A small reflection on time in Puerto Rico:
Readers of this blog know I have been away with the St. Peter's Youth Group on a trip to Puerto Rico. It was a wonderful trip and one of personal renewal.
I was ordained priest in Puerto Rico some thirty-nine years ago (March 6, 1968) long before any of the young people on the trip were born, and indeed before one of their mothers, who also made the trip. (That was a little scary.)
In the years that have gone by the Diocese of Puerto Rico has grown to be about twice the size it was then (perhaps a shade less than double). The Diocese left The Episcopal Church and then returned and did so in the 'normal' way - it petitioned General Convention to be released and later to be readmitted to union with the General Convention. The reasons for leaving and returning were related to matters of authenticity of mission in context, not core doctrine or companionship. The level of friendships and connections have been high all along and their reunion with General Convention was a time of rejoicing.
While we were in Puerto Rico the diocesan, Bishop Alvarez, was recovering from surgery and complications. (See the Living Church article HERE.) We had all wanted to see him but instead we prayed for him and got regular reports on his health from staff at the Diocesan Center. When we left on Monday (July 2) it was reported that Bishop Alvarez was on his way to recovery and a time of rest. Rest well, dear David, and return full of health.
The Diocese of Puerto Rico has had its share of the "troubles." There is an AMiA mission in Ponce, Puerto Rico. The United Episcopal Church (UECNA) has three missions on the Island. AMiA is part of the Common Cause Partners of the Anglican Communion Network. UECNA is not. For reasons I don't quite understand UECNA and the Anglican Province of America (APA) have recended the concordat between them. AMiA and APA are part of the Network. UECNA is not. So the Diocese has the presence of two other Anglican groups in its midst, each having a different take on "true" Anglicanism. One priest told me that there is some real discomfort with decisions made by the General Convention but that reunion was not a matter of agreement in all things. The small alternative Anglican groups are a source of confusion in an already difficult time, but the decision for reunion was made as a matter of mission strategy and the need for Provincial relationship and the Diocese is moving ahead as an integral part of The Episcopal Church.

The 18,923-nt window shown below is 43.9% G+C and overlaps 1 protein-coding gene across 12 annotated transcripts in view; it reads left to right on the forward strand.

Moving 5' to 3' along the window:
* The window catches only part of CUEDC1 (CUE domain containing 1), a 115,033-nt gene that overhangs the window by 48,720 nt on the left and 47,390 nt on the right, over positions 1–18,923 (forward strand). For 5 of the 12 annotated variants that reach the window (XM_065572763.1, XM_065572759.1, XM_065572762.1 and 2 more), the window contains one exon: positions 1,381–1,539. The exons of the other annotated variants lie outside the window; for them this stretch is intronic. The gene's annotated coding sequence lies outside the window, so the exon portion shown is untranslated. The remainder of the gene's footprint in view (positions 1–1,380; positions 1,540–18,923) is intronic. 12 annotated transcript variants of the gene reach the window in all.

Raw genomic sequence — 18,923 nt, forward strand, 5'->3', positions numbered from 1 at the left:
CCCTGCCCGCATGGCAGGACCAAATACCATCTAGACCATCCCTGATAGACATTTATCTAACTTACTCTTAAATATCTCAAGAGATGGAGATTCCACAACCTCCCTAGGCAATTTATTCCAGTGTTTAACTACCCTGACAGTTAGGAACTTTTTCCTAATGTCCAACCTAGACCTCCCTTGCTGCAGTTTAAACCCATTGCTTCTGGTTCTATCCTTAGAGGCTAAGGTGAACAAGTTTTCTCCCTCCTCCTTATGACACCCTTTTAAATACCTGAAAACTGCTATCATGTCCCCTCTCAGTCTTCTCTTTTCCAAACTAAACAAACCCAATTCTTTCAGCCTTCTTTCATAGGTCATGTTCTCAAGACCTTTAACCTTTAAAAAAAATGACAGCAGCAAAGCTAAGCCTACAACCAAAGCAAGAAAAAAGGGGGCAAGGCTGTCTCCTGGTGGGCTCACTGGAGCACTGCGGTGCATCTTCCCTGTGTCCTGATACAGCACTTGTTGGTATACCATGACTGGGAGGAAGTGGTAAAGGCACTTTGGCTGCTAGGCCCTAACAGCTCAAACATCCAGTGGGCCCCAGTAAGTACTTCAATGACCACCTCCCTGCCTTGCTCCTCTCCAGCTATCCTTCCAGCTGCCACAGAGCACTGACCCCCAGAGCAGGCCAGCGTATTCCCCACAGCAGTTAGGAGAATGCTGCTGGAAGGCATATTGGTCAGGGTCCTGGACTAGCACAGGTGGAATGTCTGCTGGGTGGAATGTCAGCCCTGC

It was a joy to meet again my old boss (for two weeks), now Dean of the Seminary of St. Peter and St. Paul, Waldemar Ramos, and a friend for many years The Rev.Jose Irizarry. These guys are almost as old as I am and it was good to see them in such good energy and continuing to work in exciting ways for the future of the Church in Puerto Rico. More importantly it was great to meet the generation after the generation that provided leadership then. There is great new energy available in these people. The Rev. Ivette Linares, who is the staff person for youth ministry in the diocese, the Rev. Jose Munoz who is young, vibrant, and gifted, and the Rev. Hernan Villalba in Arecibo who is fairly new from the Roman Catholic Church and doing a wonderful job in revitalizing this local parish all were signs of new life and mission in the church.
The growth of this Diocese, its clarity of mission and willingness to put up with all of us in this Church of ours, and its joy in being all were refreshing after so much talk of war and damage. It was a pleasure to return to the place for which, as Jose Irizarry said, I "still had a heart."